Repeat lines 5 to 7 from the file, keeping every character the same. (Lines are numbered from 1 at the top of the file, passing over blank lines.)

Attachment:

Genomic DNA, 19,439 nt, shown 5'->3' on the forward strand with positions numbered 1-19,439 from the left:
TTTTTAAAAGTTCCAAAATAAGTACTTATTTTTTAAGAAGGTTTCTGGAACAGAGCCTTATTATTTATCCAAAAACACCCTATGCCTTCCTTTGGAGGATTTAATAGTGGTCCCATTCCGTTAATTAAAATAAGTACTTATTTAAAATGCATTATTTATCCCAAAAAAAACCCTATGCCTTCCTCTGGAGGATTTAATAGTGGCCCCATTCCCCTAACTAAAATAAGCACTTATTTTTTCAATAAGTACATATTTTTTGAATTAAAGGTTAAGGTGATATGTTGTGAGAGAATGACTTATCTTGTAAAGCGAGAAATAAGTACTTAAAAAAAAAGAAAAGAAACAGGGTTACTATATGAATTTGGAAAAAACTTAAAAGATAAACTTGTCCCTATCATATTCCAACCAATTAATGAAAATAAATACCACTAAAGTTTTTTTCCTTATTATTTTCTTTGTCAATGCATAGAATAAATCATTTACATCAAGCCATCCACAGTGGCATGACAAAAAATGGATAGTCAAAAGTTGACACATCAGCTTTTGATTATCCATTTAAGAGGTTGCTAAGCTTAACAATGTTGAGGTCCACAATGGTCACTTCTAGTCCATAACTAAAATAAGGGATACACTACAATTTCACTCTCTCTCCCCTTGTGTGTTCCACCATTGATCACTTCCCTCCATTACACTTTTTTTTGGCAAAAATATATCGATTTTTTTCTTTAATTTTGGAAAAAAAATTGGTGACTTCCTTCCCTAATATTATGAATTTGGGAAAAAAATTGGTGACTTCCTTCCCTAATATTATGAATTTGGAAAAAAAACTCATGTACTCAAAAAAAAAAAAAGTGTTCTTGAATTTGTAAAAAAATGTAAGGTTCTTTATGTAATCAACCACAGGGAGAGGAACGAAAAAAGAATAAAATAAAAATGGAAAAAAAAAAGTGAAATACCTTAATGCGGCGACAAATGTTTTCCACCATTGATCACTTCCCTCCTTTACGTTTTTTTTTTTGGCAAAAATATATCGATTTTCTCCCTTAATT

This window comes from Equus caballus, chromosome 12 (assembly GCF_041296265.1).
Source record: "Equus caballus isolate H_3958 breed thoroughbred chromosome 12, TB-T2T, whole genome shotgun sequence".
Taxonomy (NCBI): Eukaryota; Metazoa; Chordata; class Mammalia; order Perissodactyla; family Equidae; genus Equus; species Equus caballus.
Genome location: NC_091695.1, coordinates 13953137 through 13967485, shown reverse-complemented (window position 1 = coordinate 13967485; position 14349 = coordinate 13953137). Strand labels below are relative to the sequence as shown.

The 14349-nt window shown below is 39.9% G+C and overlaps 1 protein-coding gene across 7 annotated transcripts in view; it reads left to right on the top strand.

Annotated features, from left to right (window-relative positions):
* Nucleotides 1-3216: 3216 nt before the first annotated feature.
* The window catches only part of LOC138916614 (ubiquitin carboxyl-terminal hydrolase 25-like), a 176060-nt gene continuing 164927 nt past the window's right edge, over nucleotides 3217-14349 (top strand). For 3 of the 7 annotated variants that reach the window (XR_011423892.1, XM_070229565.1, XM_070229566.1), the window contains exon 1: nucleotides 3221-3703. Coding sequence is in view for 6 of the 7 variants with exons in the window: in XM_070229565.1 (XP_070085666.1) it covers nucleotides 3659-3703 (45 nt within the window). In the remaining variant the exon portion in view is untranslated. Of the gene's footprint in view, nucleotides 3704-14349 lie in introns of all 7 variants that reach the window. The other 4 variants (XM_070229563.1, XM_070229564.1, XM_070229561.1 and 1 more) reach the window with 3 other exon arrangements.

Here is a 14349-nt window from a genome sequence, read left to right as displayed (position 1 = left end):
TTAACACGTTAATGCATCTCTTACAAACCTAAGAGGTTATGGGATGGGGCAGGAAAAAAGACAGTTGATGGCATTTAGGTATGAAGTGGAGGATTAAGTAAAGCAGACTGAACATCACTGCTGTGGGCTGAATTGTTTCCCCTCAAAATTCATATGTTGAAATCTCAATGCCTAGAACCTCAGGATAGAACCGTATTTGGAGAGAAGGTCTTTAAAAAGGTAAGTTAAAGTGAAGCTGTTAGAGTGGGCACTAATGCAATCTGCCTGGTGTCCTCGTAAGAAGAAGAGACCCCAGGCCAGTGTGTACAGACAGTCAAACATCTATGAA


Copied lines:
Taxonomy (NCBI): Eukaryota; Metazoa; Chordata; class Mammalia; order Perissodactyla; family Equidae; genus Equus; species Equus caballus.
Genome location: NC_091695.1, coordinates 13953137 through 13967485, shown reverse-complemented (window position 1 = coordinate 13967485; position 14349 = coordinate 13953137). Strand labels below are relative to the sequence as shown.

The 14349-nt window shown below is 39.9% G+C and overlaps 1 protein-coding gene across 7 annotated transcripts in view; it reads left to right on the top strand.